Yossi Sheffi explores the potential of "logistics clusters" to spur economic growth and innovation.
Regions and countries around the world are competing fiercely to hold on to factories while incubating new, high-tech industries. Yet, for many, there may be a more sustainable path to success: becoming a logistics center for transportation and distribution.
Chris Caplice directs research to help companies around the world respond to the latest developments and disruptions in supply chain management.
Business executives spend a lot of time fretting over the supply chain, and for good reason. Making the right decisions about mobile commerce and web-based logistics can make or break a company. Yet just when you think you've got a handle on it, the supply chain goes and changes again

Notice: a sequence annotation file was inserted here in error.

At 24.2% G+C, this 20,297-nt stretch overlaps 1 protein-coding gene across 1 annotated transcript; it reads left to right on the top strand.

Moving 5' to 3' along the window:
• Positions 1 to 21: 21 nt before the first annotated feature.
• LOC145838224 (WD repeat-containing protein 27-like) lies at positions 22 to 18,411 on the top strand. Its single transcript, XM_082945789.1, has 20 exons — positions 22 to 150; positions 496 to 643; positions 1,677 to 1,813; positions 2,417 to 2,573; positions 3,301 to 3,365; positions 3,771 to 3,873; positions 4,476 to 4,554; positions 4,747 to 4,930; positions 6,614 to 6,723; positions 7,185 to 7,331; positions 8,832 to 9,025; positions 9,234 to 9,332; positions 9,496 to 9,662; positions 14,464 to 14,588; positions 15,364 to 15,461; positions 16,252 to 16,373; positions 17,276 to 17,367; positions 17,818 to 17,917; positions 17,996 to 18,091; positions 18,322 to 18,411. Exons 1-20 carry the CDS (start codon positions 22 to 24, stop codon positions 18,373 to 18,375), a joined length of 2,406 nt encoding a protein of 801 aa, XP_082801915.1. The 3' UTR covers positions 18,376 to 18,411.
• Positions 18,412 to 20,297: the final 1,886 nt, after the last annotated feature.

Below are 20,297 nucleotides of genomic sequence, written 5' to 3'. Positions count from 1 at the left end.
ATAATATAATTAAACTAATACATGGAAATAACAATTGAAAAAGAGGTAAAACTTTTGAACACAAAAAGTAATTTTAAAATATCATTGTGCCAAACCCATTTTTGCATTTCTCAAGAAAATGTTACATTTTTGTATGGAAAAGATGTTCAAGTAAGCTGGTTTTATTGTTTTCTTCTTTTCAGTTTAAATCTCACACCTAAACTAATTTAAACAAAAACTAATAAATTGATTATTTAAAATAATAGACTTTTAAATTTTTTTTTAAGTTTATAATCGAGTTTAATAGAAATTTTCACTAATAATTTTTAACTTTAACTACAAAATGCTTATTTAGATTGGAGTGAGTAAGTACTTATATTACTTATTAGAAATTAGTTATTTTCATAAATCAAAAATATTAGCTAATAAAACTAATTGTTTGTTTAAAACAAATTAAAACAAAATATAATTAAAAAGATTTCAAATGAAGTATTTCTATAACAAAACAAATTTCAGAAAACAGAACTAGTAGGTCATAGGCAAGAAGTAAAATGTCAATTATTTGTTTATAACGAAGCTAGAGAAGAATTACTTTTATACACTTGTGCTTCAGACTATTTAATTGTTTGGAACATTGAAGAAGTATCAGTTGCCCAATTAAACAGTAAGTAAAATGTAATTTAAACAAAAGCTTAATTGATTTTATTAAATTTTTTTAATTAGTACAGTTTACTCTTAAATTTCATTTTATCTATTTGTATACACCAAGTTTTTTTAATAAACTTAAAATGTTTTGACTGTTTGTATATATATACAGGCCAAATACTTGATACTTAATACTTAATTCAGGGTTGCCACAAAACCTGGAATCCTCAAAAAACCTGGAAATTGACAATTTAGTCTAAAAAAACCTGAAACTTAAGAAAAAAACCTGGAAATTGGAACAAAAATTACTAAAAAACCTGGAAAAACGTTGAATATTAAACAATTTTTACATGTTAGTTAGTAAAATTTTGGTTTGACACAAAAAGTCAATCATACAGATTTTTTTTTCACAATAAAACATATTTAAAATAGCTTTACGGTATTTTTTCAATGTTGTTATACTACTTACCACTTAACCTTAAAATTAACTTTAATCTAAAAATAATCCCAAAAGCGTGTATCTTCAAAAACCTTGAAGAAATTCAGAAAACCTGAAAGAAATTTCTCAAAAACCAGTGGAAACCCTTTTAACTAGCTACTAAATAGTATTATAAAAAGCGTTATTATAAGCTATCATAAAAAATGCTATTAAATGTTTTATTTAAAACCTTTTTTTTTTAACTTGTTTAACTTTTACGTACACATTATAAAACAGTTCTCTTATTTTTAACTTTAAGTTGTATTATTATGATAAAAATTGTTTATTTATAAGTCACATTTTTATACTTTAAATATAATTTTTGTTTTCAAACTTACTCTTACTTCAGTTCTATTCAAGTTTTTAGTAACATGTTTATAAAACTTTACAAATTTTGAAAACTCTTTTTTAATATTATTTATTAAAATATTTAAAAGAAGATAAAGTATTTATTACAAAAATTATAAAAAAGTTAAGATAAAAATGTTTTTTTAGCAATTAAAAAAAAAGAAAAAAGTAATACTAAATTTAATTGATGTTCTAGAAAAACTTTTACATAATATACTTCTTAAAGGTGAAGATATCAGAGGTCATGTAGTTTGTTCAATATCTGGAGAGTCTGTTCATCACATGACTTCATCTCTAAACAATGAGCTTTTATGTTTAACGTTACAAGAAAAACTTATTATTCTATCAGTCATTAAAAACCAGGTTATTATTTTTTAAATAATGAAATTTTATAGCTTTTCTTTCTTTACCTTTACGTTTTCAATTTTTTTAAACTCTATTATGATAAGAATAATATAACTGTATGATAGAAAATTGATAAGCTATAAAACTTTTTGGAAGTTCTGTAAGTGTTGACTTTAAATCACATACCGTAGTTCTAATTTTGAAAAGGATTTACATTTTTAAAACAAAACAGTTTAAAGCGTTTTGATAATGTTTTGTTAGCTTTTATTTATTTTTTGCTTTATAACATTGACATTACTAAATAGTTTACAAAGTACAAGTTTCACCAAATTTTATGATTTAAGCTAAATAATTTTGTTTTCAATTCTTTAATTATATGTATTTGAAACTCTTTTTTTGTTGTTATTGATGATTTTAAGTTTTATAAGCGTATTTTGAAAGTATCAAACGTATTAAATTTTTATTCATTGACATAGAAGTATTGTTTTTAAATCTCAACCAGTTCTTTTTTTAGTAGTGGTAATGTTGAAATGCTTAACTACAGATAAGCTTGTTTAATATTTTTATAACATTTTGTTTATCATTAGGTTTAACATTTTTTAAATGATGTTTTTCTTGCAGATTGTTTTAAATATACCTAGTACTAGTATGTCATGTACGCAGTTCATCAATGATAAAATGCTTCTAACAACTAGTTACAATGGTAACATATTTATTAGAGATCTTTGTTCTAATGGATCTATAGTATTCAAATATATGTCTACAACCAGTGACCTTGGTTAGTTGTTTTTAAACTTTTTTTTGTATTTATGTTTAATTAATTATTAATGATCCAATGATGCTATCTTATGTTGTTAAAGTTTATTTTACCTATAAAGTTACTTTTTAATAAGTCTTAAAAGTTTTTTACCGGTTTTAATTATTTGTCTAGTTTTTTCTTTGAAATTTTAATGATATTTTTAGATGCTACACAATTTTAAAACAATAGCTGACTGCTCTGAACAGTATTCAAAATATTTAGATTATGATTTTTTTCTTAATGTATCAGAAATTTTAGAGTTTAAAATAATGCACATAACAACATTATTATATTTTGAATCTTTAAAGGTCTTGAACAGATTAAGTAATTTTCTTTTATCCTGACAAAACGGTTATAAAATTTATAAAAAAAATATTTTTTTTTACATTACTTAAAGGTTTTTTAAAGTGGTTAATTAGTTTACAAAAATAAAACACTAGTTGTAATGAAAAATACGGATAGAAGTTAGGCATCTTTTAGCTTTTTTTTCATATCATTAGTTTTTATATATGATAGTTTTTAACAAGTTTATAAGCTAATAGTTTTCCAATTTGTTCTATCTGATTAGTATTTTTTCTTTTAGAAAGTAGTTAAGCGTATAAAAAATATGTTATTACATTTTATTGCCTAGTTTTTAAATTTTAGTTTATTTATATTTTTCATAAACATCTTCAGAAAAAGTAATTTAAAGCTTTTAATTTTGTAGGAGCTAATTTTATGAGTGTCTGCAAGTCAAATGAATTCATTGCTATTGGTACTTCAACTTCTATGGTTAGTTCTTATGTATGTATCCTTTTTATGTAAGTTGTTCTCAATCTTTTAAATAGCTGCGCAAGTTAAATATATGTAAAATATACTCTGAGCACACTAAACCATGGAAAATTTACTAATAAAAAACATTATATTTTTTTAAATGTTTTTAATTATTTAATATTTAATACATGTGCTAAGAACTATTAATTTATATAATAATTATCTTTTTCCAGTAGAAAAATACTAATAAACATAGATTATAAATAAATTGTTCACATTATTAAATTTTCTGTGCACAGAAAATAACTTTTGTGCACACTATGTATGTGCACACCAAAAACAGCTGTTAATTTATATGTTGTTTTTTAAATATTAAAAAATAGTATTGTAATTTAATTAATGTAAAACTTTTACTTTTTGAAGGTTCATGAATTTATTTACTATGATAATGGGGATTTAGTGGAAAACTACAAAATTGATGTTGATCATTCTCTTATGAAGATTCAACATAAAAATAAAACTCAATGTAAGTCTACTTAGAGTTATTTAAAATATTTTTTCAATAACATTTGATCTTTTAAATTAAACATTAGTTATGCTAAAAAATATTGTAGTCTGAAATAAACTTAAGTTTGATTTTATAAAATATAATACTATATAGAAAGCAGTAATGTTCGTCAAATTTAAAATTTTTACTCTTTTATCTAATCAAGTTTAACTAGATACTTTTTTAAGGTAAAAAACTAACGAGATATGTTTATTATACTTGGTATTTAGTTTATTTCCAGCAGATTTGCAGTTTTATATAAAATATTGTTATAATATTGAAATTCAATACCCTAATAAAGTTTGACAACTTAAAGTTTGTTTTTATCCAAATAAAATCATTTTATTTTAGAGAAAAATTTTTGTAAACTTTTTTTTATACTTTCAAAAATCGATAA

By Bob Ferrari
This week, Supply Chain Matters had the opportunity to be invited to MIT’s Global Supply Chain and Logistics Excellence (SCALE) Research Expo 2014 which was held on the MIT campus. These was the third consecutive year that we have attended this event and remain impressed with the caliber and potential of supply chain focused candidates within MIT’s international student programs.
At MIT’s Research Expo 2014, the future of supply chain was on display
By Bob Trebilcock, Executive Editor, Modern Materials Handling
You would think that issues like cost reductions, customer service levels and fuel prices would top the list of things that keeps distribution, transportation and supply chain managers up at night. After all, those are the items by which we are most often measured when bonuses are handed out.